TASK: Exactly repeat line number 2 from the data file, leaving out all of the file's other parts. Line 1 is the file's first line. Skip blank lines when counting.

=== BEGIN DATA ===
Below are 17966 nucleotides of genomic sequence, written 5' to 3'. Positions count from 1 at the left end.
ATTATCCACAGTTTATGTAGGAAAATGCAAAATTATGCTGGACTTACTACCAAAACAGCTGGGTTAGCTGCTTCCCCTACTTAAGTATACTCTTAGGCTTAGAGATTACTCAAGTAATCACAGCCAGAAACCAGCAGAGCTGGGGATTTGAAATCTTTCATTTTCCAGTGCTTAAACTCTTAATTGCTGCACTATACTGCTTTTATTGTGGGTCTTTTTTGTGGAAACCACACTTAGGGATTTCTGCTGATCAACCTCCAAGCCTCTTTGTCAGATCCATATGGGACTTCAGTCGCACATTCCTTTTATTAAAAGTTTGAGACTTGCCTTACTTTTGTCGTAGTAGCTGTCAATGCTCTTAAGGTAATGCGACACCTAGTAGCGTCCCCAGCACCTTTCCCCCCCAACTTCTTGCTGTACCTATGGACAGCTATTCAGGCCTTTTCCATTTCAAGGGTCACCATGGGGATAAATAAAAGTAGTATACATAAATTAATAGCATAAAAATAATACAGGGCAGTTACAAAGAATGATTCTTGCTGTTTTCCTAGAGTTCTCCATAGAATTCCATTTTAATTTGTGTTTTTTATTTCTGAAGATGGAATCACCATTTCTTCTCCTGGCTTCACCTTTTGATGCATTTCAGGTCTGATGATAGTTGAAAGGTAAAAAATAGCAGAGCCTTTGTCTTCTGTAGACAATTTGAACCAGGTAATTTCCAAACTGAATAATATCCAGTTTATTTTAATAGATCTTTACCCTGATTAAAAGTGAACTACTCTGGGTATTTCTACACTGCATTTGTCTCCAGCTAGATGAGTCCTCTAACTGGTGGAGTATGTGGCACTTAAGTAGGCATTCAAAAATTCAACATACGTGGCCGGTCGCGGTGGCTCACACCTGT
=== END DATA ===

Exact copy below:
ATTATCCACAGTTTATGTAGGAAAATGCAAAATTATGCTGGACTTACTACCAAAACAGCTGGGTTAGCTGCTTCCCCTACTTAAGTATACTCTTAGGCTTAGAGATTACTCAAGTAATCACAGCCAGAAACCAGCAGAGCTGGGGATTTGAAATCTTTCATTTTCCAGTGCTTAAACTCTTAATTGCTGCACTATACTGCTTTTATTGTGGGTCTTTTTTGTGGAAACCACACTTAGGGATTTCTGCTGATCAACCTCCAAGCCTCTTTGTCAGATCCATATGGGACTTCAGTCGCACATTCCTTTTATTAAAAGTTTGAGACTTGCCTTACTTTTGTCGTAGTAGCTGTCAATGCTCTTAAGGTAATGCGACACCTAGTAGCGTCCCCAGCACCTTTCCCCCCCAACTTCTTGCTGTACCTATGGACAGCTATTCAGGCCTTTTCCATTTCAAGGGTCACCATGGGGATAAATAAAAGTAGTATACATAAATTAATAGCATAAAAATAATACAGGGCAGTTACAAAGAATGATTCTTGCTGTTTTCCTAGAGTTCTCCATAGAATTCCATTTTAATTTGTGTTTTTTATTTCTGAAGATGGAATCACCATTTCTTCTCCTGGCTTCACCTTTTGATGCATTTCAGGTCTGATGATAGTTGAAAGGTAAAAAATAGCAGAGCCTTTGTCTTCTGTAGACAATTTGAACCAGGTAATTTCCAAACTGAATAATATCCAGTTTATTTTAATAGATCTTTACCCTGATTAAAAGTGAACTACTCTGGGTATTTCTACACTGCATTTGTCTCCAGCTAGATGAGTCCTCTAACTGGTGGAGTATGTGGCACTTAAGTAGGCATTCAAAAATTCAACATACGTGGCCGGTCGCGGTGGCTCACACCTGT